My former employee is getting married, and I realized not only did she grow up with cell phones and the internet, she is also old enough to drink.


    1. You know, that doesn't really surprise me.

      Now you know how I feel whenever I set up a new employee who is at the maximum 6 years removed from my high school graduation date (1983).

  5. Thanks for the shout out. Glad my question inspired this informative post. It is difficult for many to realize the rapid changes over such a relatively short time period.

    1. You are very welcome.

      Change sometimes is a good thing, but more often than not, wickedly aggravating.

  6. I was working at BellSouth when we got email back in the 90s - my boss mentioned at one point that she didn't know how we did business before we had it. "We talked to each other more, I guess." Yes - that's what we did.

    My current boss blasted me on an email while I was on vacation about something that I was blamed for, but was not my fault. I hate that kind of thing. I went into his office and talked to him about it and suggested in a nice way that he gather more info next time before saying "don't let this happen again!" I hate that kind of thing - it seems cowardly to me. But I printed out that email and left it hanging in my cubicle for a few months to remind me not to trust him. :)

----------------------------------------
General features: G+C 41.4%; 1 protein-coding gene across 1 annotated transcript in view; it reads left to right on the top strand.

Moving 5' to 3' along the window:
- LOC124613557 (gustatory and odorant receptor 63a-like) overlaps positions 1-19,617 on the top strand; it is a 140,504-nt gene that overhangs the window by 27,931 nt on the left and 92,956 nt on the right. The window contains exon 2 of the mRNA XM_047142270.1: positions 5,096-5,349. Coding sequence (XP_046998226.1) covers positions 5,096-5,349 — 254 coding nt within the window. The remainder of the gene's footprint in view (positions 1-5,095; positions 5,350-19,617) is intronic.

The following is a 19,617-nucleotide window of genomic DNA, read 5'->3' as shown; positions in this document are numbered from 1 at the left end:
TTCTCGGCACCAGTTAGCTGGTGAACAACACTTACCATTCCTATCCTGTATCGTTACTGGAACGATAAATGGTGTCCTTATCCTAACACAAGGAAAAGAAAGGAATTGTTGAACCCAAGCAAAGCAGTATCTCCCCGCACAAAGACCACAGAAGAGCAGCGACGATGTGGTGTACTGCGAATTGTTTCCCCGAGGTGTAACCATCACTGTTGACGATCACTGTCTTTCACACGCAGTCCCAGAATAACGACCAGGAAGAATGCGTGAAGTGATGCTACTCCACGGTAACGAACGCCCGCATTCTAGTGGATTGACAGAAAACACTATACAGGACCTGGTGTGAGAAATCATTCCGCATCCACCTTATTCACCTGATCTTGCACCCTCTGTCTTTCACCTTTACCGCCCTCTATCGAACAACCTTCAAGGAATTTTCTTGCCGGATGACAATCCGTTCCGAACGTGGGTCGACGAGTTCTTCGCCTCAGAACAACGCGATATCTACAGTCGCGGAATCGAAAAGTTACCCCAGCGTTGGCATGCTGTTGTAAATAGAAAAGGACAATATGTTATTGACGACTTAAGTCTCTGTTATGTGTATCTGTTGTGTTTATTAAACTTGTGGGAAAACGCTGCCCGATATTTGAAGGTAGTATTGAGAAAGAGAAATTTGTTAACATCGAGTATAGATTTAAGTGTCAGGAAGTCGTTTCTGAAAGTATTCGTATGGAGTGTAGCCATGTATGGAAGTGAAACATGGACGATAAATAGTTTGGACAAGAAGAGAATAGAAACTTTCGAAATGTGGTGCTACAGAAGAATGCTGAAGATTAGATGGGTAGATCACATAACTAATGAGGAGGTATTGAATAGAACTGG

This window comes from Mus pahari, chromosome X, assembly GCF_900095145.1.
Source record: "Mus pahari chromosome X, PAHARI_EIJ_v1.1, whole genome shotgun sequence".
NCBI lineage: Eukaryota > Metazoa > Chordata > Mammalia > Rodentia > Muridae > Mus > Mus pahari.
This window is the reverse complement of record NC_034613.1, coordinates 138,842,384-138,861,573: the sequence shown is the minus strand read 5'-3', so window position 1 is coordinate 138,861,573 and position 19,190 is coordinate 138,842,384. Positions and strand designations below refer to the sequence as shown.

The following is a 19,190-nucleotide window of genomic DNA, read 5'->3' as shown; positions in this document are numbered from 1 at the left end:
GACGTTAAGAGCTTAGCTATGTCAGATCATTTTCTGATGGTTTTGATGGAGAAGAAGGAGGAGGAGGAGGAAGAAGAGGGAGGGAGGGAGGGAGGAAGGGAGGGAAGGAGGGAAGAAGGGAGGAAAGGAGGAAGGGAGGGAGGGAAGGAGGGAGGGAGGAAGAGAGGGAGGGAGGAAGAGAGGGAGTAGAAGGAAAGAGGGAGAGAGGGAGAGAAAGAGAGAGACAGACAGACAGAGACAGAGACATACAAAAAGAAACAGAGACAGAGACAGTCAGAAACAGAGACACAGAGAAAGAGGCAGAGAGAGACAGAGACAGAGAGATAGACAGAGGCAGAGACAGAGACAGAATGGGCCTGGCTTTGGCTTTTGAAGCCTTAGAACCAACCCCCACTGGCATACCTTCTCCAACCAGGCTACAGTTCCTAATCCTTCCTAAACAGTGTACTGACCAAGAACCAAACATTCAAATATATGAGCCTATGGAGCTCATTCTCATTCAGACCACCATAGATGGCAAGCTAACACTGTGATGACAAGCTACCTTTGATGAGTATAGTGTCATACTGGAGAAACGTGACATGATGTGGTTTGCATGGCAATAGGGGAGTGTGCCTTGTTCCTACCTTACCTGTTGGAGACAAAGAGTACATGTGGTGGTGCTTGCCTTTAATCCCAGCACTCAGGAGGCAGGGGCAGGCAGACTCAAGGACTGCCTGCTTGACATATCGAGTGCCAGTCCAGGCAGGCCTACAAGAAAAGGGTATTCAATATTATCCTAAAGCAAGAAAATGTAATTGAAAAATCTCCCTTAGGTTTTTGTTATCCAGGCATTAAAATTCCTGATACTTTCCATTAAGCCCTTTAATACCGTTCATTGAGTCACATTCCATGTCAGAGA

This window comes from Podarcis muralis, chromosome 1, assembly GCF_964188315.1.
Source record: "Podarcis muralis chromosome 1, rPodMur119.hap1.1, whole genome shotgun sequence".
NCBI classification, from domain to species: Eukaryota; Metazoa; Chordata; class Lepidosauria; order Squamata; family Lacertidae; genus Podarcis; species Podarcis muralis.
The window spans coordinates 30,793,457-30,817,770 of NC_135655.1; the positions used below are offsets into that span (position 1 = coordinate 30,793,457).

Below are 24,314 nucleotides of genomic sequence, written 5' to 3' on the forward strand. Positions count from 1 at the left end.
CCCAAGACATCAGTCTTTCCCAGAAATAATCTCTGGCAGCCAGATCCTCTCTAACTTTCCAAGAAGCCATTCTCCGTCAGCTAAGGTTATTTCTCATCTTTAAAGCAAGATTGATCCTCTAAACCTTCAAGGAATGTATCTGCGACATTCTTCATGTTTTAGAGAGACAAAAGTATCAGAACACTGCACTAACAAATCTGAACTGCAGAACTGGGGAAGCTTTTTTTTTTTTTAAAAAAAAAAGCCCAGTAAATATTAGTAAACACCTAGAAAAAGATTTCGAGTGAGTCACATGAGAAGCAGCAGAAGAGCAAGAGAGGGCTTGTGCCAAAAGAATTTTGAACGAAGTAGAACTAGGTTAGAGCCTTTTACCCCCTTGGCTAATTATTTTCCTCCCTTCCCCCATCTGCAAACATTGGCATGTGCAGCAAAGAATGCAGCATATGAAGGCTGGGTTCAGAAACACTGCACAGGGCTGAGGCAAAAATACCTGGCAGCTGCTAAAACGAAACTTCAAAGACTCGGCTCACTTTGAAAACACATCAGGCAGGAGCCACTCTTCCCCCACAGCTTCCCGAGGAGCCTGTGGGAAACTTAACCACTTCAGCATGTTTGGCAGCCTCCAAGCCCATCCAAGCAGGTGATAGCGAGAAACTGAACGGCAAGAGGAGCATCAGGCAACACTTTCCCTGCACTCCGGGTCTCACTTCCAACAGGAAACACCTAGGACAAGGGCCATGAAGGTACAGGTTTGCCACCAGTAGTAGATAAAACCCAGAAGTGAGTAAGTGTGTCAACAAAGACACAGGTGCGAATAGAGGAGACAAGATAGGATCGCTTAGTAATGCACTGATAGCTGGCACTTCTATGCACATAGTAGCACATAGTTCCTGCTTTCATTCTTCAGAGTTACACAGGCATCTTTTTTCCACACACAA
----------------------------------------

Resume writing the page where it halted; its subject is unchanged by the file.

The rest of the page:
1. For me, work e-mail is the root of all evil, and the one thing that most gets me into trouble.

      I still use an e-mail that I wrote to someone in all caps that closed with the popular cliché, "do I make myself clear, crystal or otherwise" as an example on what not do when some irritates you for the umpteenth time with a different variation of the same question you've already answered a dozen times earlier.

  7. I remember programming my friend's dad's Vic 20. It was a rainy day, and we spent hours copying machine code from a paper manual onto the machine, where it was recorded on an audiotape. The fruit of our labours was a very lame asteroids-style game. Kids these days don't know how good they have it.

    1. I remember when my dad used to come home with very large (and very long) dot-matrix pictures that he would create on his computer.

      And yes, they don't know how good they got it.